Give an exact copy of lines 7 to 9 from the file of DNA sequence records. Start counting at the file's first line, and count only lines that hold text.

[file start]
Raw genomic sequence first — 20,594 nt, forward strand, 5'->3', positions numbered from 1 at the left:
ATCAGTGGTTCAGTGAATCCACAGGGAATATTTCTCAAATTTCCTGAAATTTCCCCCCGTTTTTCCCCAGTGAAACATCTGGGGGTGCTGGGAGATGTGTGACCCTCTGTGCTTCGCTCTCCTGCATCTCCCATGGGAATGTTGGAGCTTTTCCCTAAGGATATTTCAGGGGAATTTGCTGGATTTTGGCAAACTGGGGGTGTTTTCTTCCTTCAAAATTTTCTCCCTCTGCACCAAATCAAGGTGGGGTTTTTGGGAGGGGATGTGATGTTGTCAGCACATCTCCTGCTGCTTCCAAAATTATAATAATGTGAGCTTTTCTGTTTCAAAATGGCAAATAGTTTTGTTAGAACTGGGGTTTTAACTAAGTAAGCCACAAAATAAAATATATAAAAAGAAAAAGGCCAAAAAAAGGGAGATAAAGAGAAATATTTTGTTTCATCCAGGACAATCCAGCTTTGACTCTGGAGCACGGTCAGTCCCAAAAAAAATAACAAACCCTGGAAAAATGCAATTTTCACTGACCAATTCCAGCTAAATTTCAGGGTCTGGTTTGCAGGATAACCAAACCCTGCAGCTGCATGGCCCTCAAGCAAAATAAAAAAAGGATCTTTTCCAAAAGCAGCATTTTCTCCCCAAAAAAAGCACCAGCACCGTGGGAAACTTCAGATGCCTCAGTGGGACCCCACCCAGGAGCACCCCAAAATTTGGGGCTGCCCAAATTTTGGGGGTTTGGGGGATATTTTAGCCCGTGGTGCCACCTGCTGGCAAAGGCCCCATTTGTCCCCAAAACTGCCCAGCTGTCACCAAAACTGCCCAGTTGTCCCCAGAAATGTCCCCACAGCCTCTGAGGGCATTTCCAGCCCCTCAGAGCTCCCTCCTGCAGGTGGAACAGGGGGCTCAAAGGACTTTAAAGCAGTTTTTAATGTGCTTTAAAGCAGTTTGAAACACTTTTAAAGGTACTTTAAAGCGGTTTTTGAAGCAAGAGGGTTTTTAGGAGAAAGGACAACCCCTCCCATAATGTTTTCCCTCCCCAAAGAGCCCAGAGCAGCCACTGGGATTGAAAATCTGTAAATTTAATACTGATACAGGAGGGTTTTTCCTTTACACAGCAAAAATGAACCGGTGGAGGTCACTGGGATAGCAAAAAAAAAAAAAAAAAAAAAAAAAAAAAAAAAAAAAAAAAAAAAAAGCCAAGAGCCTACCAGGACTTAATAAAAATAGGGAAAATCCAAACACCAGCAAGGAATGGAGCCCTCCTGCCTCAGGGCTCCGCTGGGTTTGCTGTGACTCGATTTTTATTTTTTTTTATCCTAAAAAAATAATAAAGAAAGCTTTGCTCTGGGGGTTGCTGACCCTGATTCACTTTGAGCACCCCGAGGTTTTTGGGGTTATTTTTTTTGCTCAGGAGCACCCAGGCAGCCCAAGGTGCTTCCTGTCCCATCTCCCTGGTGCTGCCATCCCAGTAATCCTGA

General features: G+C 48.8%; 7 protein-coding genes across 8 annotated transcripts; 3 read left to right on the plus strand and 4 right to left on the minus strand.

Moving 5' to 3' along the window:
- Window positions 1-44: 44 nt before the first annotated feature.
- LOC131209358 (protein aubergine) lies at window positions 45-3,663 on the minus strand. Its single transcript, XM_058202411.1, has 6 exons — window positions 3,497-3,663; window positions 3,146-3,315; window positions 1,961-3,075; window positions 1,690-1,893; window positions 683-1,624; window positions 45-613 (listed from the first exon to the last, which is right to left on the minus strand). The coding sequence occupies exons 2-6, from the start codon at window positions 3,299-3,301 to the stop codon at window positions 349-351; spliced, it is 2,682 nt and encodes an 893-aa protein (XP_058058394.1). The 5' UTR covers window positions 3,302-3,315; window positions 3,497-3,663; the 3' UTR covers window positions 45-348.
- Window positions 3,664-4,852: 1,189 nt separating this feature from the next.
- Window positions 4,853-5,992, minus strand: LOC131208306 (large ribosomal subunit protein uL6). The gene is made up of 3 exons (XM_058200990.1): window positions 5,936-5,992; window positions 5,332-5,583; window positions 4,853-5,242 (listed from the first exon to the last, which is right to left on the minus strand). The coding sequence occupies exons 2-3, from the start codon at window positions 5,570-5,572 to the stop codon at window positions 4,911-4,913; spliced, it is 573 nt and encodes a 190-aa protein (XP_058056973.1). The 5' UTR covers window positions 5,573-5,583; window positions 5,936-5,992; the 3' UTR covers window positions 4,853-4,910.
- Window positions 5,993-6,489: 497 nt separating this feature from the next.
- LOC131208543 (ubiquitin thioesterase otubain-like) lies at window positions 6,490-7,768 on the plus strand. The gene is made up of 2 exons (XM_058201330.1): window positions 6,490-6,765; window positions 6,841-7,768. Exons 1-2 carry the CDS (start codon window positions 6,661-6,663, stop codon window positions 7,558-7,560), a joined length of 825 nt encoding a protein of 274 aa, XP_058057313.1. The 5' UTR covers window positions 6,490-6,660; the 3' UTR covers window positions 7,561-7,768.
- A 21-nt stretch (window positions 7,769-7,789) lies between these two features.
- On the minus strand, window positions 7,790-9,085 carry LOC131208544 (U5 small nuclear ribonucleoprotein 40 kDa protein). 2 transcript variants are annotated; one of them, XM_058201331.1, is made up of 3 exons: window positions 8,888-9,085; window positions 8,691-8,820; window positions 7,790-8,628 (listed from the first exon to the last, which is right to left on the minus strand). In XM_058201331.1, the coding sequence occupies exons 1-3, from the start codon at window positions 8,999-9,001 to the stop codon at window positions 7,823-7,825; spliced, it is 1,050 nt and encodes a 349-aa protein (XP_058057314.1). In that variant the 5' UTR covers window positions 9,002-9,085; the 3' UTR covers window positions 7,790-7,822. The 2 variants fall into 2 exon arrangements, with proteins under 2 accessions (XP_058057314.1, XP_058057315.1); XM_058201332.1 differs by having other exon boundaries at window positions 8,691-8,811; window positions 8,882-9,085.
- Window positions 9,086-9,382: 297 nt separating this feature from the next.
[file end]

- Window positions 3,664-4,852: 1,189 nt separating this feature from the next.
- Window positions 4,853-5,992, minus strand: LOC131208306 (large ribosomal subunit protein uL6). The gene is made up of 3 exons (XM_058200990.1): window positions 5,936-5,992; window positions 5,332-5,583; window positions 4,853-5,242 (listed from the first exon to the last, which is right to left on the minus strand). The coding sequence occupies exons 2-3, from the start codon at window positions 5,570-5,572 to the stop codon at window positions 4,911-4,913; spliced, it is 573 nt and encodes a 190-aa protein (XP_058056973.1). The 5' UTR covers window positions 5,573-5,583; window positions 5,936-5,992; the 3' UTR covers window positions 4,853-4,910.
- Window positions 5,993-6,489: 497 nt separating this feature from the next.